....and most importantly, this will give a tangible boost to the quality of science education for our kids!
Posted 7 March 2014, 11:51 p.m.
The day after the vote, the district posted [this page] with links to the bond resolution and the breakdown of costs, plus a ton of other information.
This bond is:
- reflective of what most agree is the greatest need at Wa-Hi,
- responsive to the clear will of the voters to run these projects in smaller phases (made clear by multiple surveys),
- supported almost unanimously by the numerous community members in attendance at the decisive Tuesday board meeting (the ONLY objection raised was that the bond wasn't large enough)
- now supported by the chair of the facilities task force
.......given all of this, I don't see why the community would not unify behind this. It is what the vast majority of voters said they wanted.
Posted 7 March 2014, 11:32 p.m.
You raise good questions, mspinks. The district has been working to secure private money for the track. My understanding is that the track fundraising is nearing completion. My other understanding is that the next bond won't be run until after the Edison bond is retired, which, according to the district's website, amounts to $1.25 per $1,000 (which is a significant amount).
Posted 7 March 2014, 7:25 a.m.
First, barracuda, I do appreciate your earlier indication that you are at least open to possibly supporting this bond. When you say, "they didn't hear us, I guess," I'm not sure who the "us" is. 53% of us wanted the whole package last year. 81% indicated in surveys that they would support phased projects, just like this one. Almost everyone acknowledges the science rooms are inadequate.
So, when critics want the Board to listen to "us", does that mean the 19% who want to do nothing?
As for contacting the Board, I have attended most of the meetings, including the decisive one on Tuesday where many people spoke and the ONLY objection to this bond was that it was too small. So since everyone who showed up at the meeting thought this bond was just right or not big enough, how could the Board justify waiting a few more years and claim they were listening to the public. This is a compromise in favor of folks who want to do less. The task force's objection was that this bond was too small. The Board overruled them in favor of you.
Posted 7 March 2014, 7:19 a.m.
The financial details will undoubtedly be laid out for the voters, as they were with the last bond. Remember, this bond is in response to critics like yourselves who said the previous bond was too large and too expensive and that the district should focus on its greatest needs, most notably the science classrooms.
So, that's what they did.
The 53% of voters who wanted the comprehensive bond, like me, are disappointed to have to make this compromise and to set aside our hopes for more progress sooner at Wa-Hi.
So, this compromise is for you, the 47%, and your first reactions are to wonder publicly about some secret plot? Very disappointing. I would suggest you raise your concerns with the district and get some answers first before you start spreading speculative rumors. This is first and foremost about kids, so it deserves more responsible dialogue from adults like yourselves.
Posted 6 March 2014, 10:17 p.m.
My recollection was that the science building renovation was in the $10-$15 million range as part of the $68 million total cost. But renovation had two significant downsides: first, students had no adequate place to go for science during the year the building was being worked on; and second, even a renovation of that building didn't allow for certain features, such as raised ceiling heights, that would be ideal for science classrooms.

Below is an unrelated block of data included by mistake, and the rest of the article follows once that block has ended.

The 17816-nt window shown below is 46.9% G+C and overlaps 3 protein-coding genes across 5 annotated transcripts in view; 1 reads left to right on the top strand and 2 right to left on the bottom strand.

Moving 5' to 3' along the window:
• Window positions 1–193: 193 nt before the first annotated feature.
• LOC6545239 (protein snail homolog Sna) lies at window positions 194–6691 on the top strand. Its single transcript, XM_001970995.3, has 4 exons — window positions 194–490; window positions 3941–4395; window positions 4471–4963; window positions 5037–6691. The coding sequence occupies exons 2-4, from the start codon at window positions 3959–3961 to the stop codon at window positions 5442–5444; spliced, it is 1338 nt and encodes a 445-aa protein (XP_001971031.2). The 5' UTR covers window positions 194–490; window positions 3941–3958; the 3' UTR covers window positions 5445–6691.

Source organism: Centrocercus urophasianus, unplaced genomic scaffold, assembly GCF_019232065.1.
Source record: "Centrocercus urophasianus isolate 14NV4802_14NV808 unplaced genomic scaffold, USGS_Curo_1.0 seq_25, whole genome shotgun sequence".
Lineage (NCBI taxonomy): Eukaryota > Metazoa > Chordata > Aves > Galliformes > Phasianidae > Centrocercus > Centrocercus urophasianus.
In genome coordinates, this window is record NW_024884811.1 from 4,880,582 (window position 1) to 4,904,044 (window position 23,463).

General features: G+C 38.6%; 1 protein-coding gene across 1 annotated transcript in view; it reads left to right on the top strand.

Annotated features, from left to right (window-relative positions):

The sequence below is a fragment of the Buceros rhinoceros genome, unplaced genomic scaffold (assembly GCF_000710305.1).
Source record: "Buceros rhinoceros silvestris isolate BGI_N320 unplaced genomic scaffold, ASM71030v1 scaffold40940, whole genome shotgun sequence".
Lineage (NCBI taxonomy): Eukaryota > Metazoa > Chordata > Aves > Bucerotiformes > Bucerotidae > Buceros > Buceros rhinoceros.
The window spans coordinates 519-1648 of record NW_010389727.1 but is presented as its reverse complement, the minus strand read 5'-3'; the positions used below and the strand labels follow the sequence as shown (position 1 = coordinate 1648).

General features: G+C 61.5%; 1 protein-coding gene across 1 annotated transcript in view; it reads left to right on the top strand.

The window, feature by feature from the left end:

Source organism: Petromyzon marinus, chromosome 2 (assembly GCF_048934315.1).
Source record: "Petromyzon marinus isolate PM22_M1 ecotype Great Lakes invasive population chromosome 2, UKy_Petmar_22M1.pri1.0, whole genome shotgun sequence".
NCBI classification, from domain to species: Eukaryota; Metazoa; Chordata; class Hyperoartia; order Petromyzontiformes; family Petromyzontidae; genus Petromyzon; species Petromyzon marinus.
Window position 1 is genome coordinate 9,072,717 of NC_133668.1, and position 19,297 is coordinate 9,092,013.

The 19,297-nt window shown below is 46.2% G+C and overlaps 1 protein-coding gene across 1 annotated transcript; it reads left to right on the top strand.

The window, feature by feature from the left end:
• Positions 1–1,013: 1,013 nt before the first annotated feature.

Simply put, a new building allows it to be done right, and with minimal educational disruption. It also creates surplus space in the old science building to be utilized as the other buildings get fixed sometime in the future.
Posted 6 March 2014, 6:30 p.m.
Myinput, the task force doesn't disagree with the project; they just want to do more and to wait a bit longer to put together that larger proposal. The district has listened to and agreed with the task force recommendations in terms of the various projects that need to get done. The conflict here has to do with how to present the project phases to the voters, which is really the job of the Board to decide based on their numerous surveys and listening session.
Posted 4 March 2014, 9:43 p.m.
This stand-alone science building proposal is a good compromise with the 47% who voted "no" on last year's comprehensive bond. In surveys, voters prioritized the science building and said they would support a phased approach to doing the whole project.
Most importantly, if this proposal passes, there are a whole lot of students who will benefit a whole year sooner in their science classes.
I respect the views of the task force, who recognize the needs at Wa-Hi are far greater than just this one building, but this is at least something we can do NOW. We should pass this smaller bond, let the Edison Bond expire in a few years and then come back with a bigger phase II.
Posted 4 March 2014, 9:37 p.m.
Heck, I even agree with namvet on this issue. This editorial was well written. The Council needs to revisit their decision.
Posted 18 February 2014, 9:31 p.m.
That is interest, barracuda. I didn't know that. Without that law, I wonder, would we really abandon the parks in Walla Walla because they aren't money makers? I want to live in a country/state/county/town where my government (i.e. the citizenry) understands there is value to funding the arts, parks, and cultural events. Maybe it's just a tiny portion of the budget, like what we do for PBS, but these investments elevate us as a people.
Posted 18 February 2014, 9:21 p.m.
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